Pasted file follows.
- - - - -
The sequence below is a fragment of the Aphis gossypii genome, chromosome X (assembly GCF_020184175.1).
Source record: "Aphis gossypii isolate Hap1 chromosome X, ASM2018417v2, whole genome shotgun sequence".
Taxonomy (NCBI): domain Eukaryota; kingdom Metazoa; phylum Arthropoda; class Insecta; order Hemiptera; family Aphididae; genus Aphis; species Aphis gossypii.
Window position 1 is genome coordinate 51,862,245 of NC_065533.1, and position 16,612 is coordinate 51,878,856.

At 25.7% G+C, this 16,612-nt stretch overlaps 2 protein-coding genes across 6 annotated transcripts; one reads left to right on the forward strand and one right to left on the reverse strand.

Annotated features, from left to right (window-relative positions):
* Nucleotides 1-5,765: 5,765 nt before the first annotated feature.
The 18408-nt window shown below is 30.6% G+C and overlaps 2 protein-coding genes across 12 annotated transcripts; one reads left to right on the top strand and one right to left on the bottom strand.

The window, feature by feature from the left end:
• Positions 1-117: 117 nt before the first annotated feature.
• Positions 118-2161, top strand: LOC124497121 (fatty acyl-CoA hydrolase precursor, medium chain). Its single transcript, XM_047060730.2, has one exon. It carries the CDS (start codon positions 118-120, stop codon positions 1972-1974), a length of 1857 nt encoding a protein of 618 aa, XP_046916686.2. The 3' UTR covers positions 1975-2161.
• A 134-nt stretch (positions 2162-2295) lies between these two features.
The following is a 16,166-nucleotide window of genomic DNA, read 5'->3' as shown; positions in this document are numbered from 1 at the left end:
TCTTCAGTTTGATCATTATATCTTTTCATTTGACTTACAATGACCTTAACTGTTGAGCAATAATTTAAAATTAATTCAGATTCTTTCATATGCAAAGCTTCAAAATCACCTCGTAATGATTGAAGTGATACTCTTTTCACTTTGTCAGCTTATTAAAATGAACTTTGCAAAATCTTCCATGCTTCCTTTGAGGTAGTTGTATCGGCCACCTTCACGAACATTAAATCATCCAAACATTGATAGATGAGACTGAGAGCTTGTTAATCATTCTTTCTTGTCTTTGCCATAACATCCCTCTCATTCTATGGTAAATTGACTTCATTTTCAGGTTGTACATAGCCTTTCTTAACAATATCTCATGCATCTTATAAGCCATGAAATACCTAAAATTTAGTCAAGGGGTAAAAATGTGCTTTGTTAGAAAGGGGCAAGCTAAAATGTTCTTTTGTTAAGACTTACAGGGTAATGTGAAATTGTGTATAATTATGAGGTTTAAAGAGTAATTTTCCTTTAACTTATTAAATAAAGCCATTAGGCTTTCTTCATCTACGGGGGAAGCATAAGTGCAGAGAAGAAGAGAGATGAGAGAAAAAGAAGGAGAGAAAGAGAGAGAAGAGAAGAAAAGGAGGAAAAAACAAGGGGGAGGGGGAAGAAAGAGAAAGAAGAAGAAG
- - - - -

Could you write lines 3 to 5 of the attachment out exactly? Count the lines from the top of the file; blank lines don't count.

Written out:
Taxonomy (NCBI): domain Eukaryota; kingdom Metazoa; phylum Arthropoda; class Insecta; order Hemiptera; family Aphididae; genus Aphis; species Aphis gossypii.
Window position 1 is genome coordinate 51,862,245 of NC_065533.1, and position 16,612 is coordinate 51,878,856.

At 25.7% G+C, this 16,612-nt stretch overlaps 2 protein-coding genes across 6 annotated transcripts; one reads left to right on the forward strand and one right to left on the reverse strand.